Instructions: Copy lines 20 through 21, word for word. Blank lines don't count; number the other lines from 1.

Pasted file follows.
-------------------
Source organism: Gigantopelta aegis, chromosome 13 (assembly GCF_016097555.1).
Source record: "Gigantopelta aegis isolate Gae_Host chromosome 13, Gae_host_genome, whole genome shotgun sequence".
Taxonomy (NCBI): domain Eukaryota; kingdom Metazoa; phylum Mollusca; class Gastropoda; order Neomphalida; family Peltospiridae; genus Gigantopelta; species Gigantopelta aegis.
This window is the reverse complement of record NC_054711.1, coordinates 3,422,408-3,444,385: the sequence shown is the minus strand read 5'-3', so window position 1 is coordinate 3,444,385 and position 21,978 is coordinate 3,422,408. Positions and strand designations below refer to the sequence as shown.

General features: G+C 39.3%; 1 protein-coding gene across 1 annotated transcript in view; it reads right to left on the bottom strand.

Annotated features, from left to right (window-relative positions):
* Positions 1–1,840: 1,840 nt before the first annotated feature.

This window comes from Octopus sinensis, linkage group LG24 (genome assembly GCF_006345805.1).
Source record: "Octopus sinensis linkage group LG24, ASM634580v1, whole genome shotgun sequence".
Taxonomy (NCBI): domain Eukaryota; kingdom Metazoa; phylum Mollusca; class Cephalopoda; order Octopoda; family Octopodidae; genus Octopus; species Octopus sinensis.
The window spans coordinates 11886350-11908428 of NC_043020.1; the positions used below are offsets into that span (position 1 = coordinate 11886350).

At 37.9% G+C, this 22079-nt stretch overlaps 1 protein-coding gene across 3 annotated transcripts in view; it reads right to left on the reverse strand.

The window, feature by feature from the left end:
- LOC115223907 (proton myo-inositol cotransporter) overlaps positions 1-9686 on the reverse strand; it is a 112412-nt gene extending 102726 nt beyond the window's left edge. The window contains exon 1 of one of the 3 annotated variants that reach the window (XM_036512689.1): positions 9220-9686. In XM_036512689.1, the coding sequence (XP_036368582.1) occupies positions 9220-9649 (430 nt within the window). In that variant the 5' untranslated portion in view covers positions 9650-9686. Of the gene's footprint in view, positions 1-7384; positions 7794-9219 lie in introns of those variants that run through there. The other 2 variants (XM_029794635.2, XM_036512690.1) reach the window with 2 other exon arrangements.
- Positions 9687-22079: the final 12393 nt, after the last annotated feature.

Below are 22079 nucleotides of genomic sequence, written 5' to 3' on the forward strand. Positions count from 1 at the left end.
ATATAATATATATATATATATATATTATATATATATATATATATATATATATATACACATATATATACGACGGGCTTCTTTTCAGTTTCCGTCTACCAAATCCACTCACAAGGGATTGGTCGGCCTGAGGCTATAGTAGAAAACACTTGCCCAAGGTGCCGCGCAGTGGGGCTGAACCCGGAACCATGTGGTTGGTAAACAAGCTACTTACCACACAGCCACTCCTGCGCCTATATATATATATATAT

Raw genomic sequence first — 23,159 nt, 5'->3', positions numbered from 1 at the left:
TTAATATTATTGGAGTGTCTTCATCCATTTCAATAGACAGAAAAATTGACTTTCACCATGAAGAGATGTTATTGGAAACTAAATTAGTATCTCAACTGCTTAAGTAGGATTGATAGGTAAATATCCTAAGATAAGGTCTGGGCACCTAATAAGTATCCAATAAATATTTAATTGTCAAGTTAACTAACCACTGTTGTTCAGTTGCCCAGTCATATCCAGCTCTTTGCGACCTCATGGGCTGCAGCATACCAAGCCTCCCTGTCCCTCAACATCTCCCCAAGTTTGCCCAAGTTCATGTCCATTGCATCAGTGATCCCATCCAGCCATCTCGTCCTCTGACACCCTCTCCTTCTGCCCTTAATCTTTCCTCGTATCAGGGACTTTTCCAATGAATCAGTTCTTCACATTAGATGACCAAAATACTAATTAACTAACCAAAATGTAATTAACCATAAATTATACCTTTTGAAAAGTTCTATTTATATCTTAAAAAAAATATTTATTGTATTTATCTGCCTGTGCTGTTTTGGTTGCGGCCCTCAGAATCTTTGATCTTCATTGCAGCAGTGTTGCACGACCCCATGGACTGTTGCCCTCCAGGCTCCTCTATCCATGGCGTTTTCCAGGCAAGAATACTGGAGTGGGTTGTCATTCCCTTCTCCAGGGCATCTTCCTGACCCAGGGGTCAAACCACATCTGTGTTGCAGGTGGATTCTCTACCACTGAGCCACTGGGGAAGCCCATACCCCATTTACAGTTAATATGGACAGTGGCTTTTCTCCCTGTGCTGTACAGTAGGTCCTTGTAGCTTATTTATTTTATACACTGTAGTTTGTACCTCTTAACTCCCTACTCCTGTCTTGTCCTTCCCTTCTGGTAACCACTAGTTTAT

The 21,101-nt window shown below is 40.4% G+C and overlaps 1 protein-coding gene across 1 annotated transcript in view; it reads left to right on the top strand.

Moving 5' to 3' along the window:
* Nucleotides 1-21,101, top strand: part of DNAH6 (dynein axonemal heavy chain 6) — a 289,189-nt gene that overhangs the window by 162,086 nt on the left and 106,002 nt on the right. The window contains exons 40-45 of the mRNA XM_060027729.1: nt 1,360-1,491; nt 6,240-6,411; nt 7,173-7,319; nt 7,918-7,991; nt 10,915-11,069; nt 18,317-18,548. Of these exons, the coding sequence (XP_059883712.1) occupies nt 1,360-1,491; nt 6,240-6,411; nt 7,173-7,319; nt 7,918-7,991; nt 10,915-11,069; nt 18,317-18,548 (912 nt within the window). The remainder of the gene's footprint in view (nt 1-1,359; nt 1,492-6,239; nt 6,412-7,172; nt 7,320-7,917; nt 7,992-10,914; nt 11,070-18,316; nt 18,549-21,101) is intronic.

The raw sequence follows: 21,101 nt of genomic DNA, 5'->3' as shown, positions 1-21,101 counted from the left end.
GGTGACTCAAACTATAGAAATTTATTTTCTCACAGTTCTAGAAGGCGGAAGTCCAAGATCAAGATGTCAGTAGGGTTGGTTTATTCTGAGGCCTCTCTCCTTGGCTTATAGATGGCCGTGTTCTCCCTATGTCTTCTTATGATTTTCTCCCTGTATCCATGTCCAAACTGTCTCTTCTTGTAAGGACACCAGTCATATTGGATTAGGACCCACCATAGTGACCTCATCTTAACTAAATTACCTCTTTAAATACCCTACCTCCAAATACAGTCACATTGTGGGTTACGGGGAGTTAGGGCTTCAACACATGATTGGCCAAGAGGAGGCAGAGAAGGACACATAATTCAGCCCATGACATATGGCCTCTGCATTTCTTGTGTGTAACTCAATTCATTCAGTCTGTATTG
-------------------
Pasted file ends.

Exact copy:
The 21,101-nt window shown below is 40.4% G+C and overlaps 1 protein-coding gene across 1 annotated transcript in view; it reads left to right on the top strand.

Moving 5' to 3' along the window: